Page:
The dialogue is fresh and witty. Marianne is resting her voice. She uses sign language and whispers. Swinton is raspy and self-possessed. Her androgynous looks are rarely rattled, and when they are, we take notice. Harry prods her with, ” Did he (Paul) put a bell on your neck?” She is complicated, both direct and secretive. ” Chose a dress for me.” ” I’m happy, Harry. Can’t you stand that?”  Her motherly instinct is compassionate and refreshing. She is small when she tries to direct investigators to refugees as  probable murderers.

Matthias  Schoenaerts is sympathetic until he poses the dead Harry with his vinyl  album hits at the pool’s bottom. Harry had an impulse to humiliate. Paul knows that Harry did not come to the island for capers of the tiny, green sort.  As a reformed addict and  botched suicide , his Paul has a fatal knowing about him that seems archetypal. Schoenaerts can pull off  this kind of depth.

In many ways, ” A Bigger Splash” seems operatic, a farce, but we are the buffoons. It is a cinematic tour de force, that almost makes fun of itself. “A Bigger Splash” has then at least six meanings. The rockstar’s lover, Paul , getting away with murder because a policeman is enamoured  by Marrianne’s stardom being a big one.

Dakota Johnson plays  Penelope, a seventeen-year-old sexual tease, who must deal with the fact that she may have precipitated her father’s tragic death. Her pouty ways reminded me of the real Dakota of Oscar interview fame who made her mother endure her snark on camera. Kudos to Luca Guadagnino , who, directed her well. Her peevish ” I need more treasure.” says it for them all. The storyline and the writing of this erotic thriller are top- notch.   I felt it was a marvel.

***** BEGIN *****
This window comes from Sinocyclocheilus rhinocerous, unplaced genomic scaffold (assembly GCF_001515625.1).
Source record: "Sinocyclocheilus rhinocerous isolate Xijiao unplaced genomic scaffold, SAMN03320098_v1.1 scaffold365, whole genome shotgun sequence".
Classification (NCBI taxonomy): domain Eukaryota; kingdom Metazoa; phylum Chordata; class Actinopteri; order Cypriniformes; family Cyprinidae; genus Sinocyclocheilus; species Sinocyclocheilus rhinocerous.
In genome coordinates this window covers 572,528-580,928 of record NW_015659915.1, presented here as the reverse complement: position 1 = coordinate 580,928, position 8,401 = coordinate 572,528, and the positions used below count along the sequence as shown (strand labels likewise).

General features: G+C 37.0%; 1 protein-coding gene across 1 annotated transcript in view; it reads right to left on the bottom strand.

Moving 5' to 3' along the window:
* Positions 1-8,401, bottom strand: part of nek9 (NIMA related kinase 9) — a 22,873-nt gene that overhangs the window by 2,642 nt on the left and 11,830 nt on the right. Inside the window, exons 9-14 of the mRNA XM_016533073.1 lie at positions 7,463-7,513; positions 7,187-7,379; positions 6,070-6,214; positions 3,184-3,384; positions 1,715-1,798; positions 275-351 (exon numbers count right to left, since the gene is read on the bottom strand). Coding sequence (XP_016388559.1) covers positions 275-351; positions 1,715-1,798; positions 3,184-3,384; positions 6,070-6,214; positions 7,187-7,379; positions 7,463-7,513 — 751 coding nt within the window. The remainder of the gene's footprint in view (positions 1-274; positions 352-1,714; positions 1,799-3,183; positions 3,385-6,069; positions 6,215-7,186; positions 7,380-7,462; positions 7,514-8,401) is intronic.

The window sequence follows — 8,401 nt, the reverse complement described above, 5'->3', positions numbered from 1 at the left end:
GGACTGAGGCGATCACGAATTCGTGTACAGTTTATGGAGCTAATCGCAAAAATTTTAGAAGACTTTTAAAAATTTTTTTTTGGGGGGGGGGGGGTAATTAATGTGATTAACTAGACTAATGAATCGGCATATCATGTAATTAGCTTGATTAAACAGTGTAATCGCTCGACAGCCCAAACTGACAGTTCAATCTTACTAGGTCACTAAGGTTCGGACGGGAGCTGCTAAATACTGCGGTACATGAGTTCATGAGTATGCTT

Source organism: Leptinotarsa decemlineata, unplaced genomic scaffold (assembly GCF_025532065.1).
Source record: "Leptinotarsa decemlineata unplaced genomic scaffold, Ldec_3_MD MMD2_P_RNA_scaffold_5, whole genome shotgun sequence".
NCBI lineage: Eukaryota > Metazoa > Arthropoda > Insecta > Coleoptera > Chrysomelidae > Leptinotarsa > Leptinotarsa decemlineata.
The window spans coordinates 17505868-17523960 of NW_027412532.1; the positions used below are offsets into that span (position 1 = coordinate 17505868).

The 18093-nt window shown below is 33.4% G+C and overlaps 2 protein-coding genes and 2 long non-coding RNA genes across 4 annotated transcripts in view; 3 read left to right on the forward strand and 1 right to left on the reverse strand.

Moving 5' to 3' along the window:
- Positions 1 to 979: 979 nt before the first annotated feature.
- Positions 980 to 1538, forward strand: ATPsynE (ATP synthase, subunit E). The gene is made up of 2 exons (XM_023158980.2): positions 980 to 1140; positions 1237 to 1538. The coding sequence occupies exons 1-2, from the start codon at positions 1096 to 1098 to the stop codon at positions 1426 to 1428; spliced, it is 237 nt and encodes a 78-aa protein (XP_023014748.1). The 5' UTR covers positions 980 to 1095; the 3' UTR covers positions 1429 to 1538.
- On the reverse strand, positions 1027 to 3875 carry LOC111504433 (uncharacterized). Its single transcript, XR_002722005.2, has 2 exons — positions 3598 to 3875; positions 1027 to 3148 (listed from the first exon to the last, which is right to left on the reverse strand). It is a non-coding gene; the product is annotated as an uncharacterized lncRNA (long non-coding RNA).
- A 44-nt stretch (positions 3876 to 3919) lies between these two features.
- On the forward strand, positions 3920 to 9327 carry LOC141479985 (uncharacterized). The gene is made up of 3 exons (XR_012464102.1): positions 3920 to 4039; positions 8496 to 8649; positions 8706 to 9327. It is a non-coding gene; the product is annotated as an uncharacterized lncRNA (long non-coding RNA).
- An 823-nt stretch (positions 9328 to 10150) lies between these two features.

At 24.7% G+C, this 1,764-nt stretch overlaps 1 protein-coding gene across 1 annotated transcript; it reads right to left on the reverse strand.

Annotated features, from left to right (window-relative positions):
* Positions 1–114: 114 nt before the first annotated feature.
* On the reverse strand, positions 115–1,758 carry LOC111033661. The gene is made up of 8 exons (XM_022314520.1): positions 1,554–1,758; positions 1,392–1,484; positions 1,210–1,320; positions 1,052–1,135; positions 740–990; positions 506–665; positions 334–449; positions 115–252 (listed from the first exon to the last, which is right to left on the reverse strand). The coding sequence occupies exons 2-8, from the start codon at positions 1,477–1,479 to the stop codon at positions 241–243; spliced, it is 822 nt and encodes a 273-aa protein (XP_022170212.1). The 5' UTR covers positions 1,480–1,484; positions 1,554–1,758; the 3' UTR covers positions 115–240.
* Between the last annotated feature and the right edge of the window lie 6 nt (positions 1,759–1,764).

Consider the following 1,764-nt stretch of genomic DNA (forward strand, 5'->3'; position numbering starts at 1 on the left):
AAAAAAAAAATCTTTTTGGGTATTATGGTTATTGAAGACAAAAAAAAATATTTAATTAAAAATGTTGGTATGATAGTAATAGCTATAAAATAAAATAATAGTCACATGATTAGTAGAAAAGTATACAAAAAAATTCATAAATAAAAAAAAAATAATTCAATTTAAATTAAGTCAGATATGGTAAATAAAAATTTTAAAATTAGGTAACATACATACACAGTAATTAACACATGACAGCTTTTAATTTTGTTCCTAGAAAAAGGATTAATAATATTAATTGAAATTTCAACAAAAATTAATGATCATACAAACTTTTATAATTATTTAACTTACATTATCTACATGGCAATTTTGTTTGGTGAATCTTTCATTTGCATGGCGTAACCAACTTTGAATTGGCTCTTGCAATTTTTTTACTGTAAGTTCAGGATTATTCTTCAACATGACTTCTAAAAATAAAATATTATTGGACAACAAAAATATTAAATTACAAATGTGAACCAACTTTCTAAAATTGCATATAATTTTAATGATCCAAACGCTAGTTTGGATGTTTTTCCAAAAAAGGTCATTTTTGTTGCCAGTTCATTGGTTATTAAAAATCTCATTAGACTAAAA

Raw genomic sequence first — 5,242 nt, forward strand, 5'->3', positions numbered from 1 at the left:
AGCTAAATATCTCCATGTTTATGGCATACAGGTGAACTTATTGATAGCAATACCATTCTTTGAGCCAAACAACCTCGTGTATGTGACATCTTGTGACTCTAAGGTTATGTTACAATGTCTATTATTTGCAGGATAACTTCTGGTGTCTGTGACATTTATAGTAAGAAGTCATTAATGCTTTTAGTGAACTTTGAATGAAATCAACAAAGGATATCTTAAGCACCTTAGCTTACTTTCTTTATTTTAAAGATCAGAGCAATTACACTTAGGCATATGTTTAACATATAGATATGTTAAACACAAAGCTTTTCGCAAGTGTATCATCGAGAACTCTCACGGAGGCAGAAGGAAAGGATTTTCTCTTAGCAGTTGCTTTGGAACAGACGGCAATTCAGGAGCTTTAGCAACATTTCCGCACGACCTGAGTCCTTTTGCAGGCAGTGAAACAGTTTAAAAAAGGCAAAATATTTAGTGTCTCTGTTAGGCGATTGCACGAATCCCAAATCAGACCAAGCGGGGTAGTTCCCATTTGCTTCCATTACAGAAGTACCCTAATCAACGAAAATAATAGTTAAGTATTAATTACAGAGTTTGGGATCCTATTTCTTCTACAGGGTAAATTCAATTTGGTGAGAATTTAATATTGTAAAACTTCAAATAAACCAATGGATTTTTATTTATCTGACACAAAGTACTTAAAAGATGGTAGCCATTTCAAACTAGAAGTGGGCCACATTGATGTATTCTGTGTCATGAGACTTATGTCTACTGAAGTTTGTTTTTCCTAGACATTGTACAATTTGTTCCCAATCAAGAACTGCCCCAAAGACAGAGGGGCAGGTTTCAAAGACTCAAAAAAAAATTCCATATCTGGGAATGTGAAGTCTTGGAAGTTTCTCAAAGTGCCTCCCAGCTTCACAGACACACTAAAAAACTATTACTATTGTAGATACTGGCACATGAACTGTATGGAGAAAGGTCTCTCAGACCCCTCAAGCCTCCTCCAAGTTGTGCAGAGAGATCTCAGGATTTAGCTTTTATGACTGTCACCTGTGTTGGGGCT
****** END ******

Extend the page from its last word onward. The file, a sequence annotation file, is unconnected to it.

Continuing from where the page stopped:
“The Danish Girl”

Alicia Vikander  is the twenty-seven-year -old, Swedish star who graces Vogue’s  cover this month under the heading  “Hollywood’s Swede Heart”. After seeing her work in five films this year, I think she deserves fellow actor Michael Fassbender’s love. Her roles in “Ex Machina”, “Burnt”, “Testament Of Youth”,  “Anna Karenina” and now “The Danish Girl” are top notch.

Vikander is lovely to watch. Ballet trained,she is the daughter of a psychiatrist and a theater actress.She seems to intuit strength and sensitivity. Her emotional range runs the gamut from prideful to suffering.

It is difficult to “steal the show” when  working with last year Oscar winner Eddie Redmayne, but she becomes his contender for “The Danish Girl” whose  unconditional love may just set the standard for wives disappointed in their husbands’ realities. Gerda (Vikander) deeply loves a man who is gone. This time not for another woman,but for the possibility to become a woman, Lili.

I expected the Lucinda Coxon’s screenplay to be richer since it was based on the actual diary entries of the transgender pioneer Einar Wegener and on the 1933 book “Man Into Woman” the bio edited by Niels Hayes ( a  pen name) and the 2001 National Bestseller “The Danish Girl” by David Ebershoff. There is lots of source material here. Too often we are given melodrama and mood settings in place of words which could enhance and support our empathy and understanding. Coxen comes close to this with Einar Wegener’s ( Redmayne ) “I am entirely myself”, “How have I ever deserved such love !” and, ” My mother called me Lili”. Alicia Vikander deserves a few such lines. Instead the score,and the lush decor and her facial features,and the scarf symbol substitute.